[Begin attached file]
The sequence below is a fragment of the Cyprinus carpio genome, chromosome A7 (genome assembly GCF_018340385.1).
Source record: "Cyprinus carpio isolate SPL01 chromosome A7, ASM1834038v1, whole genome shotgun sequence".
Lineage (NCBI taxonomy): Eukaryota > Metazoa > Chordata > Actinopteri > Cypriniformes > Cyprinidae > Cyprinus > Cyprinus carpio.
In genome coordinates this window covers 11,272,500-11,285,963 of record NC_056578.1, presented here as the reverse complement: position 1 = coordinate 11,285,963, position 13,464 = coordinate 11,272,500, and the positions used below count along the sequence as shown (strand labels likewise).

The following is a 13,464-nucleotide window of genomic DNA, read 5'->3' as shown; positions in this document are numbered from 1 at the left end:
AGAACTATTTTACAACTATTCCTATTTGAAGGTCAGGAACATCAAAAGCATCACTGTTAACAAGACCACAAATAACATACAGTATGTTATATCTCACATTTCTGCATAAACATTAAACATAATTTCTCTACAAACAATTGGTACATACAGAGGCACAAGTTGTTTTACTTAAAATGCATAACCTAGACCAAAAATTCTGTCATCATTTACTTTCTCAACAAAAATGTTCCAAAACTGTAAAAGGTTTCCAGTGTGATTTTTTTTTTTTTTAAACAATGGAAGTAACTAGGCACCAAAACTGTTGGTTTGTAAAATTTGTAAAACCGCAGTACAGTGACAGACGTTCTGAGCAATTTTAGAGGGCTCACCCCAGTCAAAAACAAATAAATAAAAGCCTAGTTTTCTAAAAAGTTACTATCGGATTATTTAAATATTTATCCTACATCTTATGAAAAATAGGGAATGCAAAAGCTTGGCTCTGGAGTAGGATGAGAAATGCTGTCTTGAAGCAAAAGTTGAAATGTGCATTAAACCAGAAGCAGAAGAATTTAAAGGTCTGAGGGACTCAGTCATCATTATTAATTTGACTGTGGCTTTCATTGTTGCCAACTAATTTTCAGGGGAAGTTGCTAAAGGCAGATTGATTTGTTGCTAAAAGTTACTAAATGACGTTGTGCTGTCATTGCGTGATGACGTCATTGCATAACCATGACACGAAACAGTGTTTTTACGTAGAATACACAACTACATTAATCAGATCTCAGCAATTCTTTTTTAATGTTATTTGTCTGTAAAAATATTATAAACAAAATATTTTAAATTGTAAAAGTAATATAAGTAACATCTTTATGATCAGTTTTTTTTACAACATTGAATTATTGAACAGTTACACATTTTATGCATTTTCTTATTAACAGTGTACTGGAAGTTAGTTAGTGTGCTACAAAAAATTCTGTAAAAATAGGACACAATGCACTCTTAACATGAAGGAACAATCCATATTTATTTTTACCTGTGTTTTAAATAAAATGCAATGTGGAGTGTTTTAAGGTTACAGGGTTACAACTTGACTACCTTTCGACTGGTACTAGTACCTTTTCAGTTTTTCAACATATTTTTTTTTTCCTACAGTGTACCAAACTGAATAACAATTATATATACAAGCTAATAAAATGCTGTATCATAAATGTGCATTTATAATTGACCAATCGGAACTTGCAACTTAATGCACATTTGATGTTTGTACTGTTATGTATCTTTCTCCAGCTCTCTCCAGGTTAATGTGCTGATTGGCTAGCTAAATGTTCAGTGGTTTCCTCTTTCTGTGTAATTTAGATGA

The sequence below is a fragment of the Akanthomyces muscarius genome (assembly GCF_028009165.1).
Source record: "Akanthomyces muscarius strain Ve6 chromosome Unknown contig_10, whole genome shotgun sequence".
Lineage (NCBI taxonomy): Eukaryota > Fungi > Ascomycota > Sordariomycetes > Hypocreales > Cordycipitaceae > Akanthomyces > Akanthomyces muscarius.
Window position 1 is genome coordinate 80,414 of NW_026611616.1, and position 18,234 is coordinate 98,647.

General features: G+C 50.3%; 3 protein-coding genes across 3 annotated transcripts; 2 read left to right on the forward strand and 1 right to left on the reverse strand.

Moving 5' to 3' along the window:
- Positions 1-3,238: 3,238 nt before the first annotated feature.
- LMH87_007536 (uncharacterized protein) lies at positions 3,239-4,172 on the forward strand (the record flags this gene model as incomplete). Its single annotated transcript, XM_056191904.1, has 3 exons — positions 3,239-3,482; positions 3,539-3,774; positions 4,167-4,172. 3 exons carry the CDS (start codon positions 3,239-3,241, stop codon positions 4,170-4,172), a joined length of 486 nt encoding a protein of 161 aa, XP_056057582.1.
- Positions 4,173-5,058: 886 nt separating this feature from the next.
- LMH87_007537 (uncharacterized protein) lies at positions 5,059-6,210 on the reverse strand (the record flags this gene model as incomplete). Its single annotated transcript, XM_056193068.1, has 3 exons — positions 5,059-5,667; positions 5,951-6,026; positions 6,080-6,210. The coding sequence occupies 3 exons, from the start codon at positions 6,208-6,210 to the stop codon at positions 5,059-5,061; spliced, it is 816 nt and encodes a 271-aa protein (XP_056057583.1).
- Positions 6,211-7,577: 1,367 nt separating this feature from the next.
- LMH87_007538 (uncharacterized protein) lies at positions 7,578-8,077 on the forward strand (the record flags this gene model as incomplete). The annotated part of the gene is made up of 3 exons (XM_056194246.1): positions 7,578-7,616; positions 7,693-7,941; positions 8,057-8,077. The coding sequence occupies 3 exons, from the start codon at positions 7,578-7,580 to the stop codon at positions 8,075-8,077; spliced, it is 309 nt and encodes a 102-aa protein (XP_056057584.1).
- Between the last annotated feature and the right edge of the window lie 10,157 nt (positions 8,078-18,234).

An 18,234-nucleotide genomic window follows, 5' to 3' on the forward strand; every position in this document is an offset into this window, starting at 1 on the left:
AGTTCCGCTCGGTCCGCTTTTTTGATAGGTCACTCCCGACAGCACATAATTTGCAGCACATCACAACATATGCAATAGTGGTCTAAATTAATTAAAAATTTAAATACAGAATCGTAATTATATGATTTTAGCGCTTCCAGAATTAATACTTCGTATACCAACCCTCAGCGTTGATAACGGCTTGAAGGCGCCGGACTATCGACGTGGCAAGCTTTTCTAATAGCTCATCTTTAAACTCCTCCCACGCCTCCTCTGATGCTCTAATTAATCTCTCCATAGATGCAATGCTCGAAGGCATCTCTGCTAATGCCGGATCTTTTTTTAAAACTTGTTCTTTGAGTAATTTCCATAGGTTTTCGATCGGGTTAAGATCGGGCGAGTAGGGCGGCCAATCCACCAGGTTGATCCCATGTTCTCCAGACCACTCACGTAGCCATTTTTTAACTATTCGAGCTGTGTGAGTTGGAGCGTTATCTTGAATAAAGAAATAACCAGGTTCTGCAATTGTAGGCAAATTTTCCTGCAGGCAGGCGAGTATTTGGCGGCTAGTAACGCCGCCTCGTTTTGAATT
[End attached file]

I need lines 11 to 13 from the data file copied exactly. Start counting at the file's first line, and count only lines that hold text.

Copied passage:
General features: G+C 50.3%; 3 protein-coding genes across 3 annotated transcripts; 2 read left to right on the forward strand and 1 right to left on the reverse strand.

Moving 5' to 3' along the window:
- Positions 1-3,238: 3,238 nt before the first annotated feature.